Today is moving day for Saad Ahmed, a wounded Iraqi interpreter who lost both legs to a roadside bomb last year while working for the U.S. military.
Ahmed is moving to a high-end apartment in North Bethesda that is wheelchair-accessible, with a spacious bathroom and an elevator to the lobby.
"I saw it. It was nice, beautiful, like a hotel," he said after being shown the apartment by Lutheran Social Services of the National Capital Area, the nonprofit agency that is coordinating his resettlement.
After arriving in the United States nearly a month ago, Ahmed, 33, and his younger sister, Alyaa, were placed in a Prince George's County apartment that the Lutheran agency acknowledged was unsuitable. Its bathroom was too small, and it lacked a ramp to the sidewalk. His situation was detailed Monday in The Sun.
The change of address is one of several positive developments for him this week. A donor has contributed a motorized wheelchair to improve his mobility.
And the nonprofit agency says he will see a doctor within a week and already has referrals to medical specialists.
Separately, a nurse case manager with insurance company AIG visited Ahmed yesterday. AIG was hired by L-3 Communications/Titan, the American firm that made a reported $2.9 billion supplying linguists to U.S. forces in Iraq.
Ahmed, a native of Iraq, went to work for L-3/Titan in 2003, soon after the U.S. invasion of Iraq. In 2005, he was praised for heroism after dousing a fire in a burning Humvee that had five American soldiers in it. Last year, a roadside bomb hit his convoy, mangling both legs at the knee and leaving him in a coma-like state for weeks.
Over the past two weeks, he had expressed a desire for a better place to live and said he wanted to see a doctor as soon as possible. Not only has he coveted a motorized wheelchair, but he dreams of getting high-tech artificial legs that will allow him to run again someday.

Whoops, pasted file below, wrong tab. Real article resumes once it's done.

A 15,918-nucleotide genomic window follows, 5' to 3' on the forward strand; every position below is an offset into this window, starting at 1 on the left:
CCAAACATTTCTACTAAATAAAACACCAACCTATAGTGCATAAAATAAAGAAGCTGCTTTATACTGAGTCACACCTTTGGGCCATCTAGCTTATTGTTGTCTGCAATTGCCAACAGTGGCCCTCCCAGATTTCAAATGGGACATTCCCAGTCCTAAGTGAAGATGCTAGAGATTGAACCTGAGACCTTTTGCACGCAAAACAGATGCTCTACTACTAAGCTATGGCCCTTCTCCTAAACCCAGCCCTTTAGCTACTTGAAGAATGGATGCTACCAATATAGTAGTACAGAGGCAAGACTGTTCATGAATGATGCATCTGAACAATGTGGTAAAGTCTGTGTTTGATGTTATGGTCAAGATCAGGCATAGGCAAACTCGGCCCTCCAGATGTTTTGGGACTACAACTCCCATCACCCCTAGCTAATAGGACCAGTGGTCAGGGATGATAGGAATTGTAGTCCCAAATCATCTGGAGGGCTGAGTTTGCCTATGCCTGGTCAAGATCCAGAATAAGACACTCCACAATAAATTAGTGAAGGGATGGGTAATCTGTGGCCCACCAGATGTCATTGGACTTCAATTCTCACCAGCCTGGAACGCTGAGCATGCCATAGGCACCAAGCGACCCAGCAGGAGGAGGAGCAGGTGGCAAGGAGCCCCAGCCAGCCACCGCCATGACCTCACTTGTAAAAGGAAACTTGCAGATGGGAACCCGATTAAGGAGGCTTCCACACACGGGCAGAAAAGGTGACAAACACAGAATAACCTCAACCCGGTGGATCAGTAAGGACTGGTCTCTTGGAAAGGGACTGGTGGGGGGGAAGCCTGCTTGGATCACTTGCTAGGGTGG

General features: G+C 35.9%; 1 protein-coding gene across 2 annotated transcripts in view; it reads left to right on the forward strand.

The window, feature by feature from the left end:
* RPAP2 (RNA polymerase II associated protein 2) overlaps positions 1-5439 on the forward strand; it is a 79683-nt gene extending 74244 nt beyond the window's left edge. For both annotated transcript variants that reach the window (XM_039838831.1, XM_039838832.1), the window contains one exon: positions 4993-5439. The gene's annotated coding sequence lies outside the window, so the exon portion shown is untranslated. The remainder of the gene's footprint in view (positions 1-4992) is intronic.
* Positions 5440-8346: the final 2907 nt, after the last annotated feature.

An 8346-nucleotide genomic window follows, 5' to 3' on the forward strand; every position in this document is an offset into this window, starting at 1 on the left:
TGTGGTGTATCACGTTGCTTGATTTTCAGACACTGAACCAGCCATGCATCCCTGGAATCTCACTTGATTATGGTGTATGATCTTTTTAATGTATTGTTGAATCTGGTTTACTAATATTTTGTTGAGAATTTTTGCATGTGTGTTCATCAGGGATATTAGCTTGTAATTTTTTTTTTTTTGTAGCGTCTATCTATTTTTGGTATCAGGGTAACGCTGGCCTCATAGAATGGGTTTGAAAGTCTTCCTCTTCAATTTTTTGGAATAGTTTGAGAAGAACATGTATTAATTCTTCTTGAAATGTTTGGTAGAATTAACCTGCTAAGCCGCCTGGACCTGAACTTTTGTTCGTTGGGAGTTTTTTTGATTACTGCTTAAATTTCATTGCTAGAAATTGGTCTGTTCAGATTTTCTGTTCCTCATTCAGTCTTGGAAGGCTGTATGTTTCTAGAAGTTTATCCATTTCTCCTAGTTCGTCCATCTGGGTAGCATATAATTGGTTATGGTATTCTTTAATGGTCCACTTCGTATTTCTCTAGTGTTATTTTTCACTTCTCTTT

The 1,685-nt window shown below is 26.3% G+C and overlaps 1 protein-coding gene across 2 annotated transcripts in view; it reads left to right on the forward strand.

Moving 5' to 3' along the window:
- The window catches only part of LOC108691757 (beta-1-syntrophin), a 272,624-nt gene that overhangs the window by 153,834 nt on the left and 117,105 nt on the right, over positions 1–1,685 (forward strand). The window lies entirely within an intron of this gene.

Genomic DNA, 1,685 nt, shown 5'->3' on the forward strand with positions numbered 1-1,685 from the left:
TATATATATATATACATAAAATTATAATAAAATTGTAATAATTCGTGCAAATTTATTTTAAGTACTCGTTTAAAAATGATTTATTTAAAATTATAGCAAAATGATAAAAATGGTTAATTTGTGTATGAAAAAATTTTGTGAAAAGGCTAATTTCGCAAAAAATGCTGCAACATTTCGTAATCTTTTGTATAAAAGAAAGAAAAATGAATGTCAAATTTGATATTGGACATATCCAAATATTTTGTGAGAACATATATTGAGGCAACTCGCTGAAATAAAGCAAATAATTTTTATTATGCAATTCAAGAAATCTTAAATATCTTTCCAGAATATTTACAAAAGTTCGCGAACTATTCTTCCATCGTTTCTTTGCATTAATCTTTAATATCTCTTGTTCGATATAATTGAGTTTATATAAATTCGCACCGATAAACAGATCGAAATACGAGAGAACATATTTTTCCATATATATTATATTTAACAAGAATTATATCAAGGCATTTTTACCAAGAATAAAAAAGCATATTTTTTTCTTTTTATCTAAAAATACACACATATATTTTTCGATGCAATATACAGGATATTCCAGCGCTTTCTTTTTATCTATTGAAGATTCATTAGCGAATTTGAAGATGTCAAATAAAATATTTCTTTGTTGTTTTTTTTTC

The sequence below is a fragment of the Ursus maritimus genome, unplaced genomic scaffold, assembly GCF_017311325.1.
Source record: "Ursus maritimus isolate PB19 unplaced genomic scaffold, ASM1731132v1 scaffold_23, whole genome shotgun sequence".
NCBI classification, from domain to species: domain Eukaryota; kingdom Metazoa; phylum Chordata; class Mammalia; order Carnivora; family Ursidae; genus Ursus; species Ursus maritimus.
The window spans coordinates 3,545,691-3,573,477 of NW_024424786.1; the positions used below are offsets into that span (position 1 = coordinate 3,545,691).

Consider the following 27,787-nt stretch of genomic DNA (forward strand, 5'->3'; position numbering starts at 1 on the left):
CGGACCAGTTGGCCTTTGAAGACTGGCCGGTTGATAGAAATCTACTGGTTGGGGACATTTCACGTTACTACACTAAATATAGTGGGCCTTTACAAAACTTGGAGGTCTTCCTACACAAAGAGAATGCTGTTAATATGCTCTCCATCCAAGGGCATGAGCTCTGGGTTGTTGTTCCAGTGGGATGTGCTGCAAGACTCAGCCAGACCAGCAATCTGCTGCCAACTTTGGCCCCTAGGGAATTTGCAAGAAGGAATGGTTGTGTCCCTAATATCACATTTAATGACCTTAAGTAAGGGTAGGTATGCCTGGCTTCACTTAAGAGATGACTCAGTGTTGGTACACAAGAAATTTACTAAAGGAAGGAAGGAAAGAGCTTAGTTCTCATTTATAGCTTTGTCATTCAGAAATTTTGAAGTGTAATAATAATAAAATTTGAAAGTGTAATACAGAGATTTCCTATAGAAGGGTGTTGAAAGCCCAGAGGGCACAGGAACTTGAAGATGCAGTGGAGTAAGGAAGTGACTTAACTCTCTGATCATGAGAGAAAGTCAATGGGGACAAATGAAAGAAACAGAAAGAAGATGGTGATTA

Across the country, Iraqi translators maimed in service to the U.S. government have complained of substandard housing, poor access to medical care and trouble finding work. Advocates blame the situation on a combination of meager federal benefits and nonprofit agencies' trouble closing the gap, given their limited resources.
Melissa Graves, executive director of the Washington-area Lutheran Social Services agency, said her staff concluded two weeks ago that the Ahmeds needed better accommodations.
The new apartment will cost "a few hundred dollars" more per month than the previous one, Graves said. It is feasible only because it's a "moderately priced" unit that all new developments in Montgomery County must set aside.
Even so, the building owner required the agency to co-sign the lease - "not what we do for every refugee," she said.
The new apartment is near the Grosvenor-Strathmore Metro station, and buses pull up right to the door. The building has a gym, private movie theater and "resort-inspired" pool with whirlpool.
The agency has promised the Ahmeds it will cover three months' rent. After that, the agency will solicit donations if the siblings have not found work or cannot cover the rent.
Several people contacted The Sun after Monday's article, wishing to assist Ahmed. Graves said any such financial support would be "tremendously helpful."
Both Ahmeds are receiving temporary food stamps and monthly cash assistance of $265. They will also have access to job counseling.
Ultimately, Saad Ahmed, a onetime gym teacher, hopes to coach disabled athletes. His 29-year-old sister says she would like to continue her accounting studies.
Both intend to become American citizens.